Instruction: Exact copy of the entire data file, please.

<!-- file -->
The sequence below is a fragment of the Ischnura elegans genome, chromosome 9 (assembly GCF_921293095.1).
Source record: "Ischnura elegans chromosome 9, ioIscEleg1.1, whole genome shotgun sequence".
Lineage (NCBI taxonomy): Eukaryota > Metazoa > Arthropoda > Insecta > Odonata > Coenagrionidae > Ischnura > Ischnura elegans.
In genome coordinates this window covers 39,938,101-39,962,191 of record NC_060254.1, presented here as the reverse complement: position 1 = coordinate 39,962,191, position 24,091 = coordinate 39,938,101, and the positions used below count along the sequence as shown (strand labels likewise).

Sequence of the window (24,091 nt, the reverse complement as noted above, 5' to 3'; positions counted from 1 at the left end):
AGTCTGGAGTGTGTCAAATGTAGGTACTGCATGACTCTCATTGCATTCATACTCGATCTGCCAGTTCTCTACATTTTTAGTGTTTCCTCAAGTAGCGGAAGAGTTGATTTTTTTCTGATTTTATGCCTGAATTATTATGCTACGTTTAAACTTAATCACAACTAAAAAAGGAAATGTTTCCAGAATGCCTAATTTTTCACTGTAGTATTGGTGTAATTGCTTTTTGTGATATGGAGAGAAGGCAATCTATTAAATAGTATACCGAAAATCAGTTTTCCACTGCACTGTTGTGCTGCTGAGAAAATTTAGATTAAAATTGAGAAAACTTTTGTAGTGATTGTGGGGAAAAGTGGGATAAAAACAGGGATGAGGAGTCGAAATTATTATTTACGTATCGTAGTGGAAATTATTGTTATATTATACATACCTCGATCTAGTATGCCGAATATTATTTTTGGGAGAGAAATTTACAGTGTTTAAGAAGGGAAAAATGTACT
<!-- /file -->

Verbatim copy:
The sequence below is a fragment of the Ischnura elegans genome, chromosome 9 (assembly GCF_921293095.1).
Source record: "Ischnura elegans chromosome 9, ioIscEleg1.1, whole genome shotgun sequence".
Lineage (NCBI taxonomy): Eukaryota > Metazoa > Arthropoda > Insecta > Odonata > Coenagrionidae > Ischnura > Ischnura elegans.
In genome coordinates this window covers 39,938,101-39,962,191 of record NC_060254.1, presented here as the reverse complement: position 1 = coordinate 39,962,191, position 24,091 = coordinate 39,938,101, and the positions used below count along the sequence as shown (strand labels likewise).

Sequence of the window (24,091 nt, the reverse complement as noted above, 5' to 3'; positions counted from 1 at the left end):
AGTCTGGAGTGTGTCAAATGTAGGTACTGCATGACTCTCATTGCATTCATACTCGATCTGCCAGTTCTCTACATTTTTAGTGTTTCCTCAAGTAGCGGAAGAGTTGATTTTTTTCTGATTTTATGCCTGAATTATTATGCTACGTTTAAACTTAATCACAACTAAAAAAGGAAATGTTTCCAGAATGCCTAATTTTTCACTGTAGTATTGGTGTAATTGCTTTTTGTGATATGGAGAGAAGGCAATCTATTAAATAGTATACCGAAAATCAGTTTTCCACTGCACTGTTGTGCTGCTGAGAAAATTTAGATTAAAATTGAGAAAACTTTTGTAGTGATTGTGGGGAAAAGTGGGATAAAAACAGGGATGAGGAGTCGAAATTATTATTTACGTATCGTAGTGGAAATTATTGTTATATTATACATACCTCGATCTAGTATGCCGAATATTATTTTTGGGAGAGAAATTTACAGTGTTTAAGAAGGGAAAAATGTACT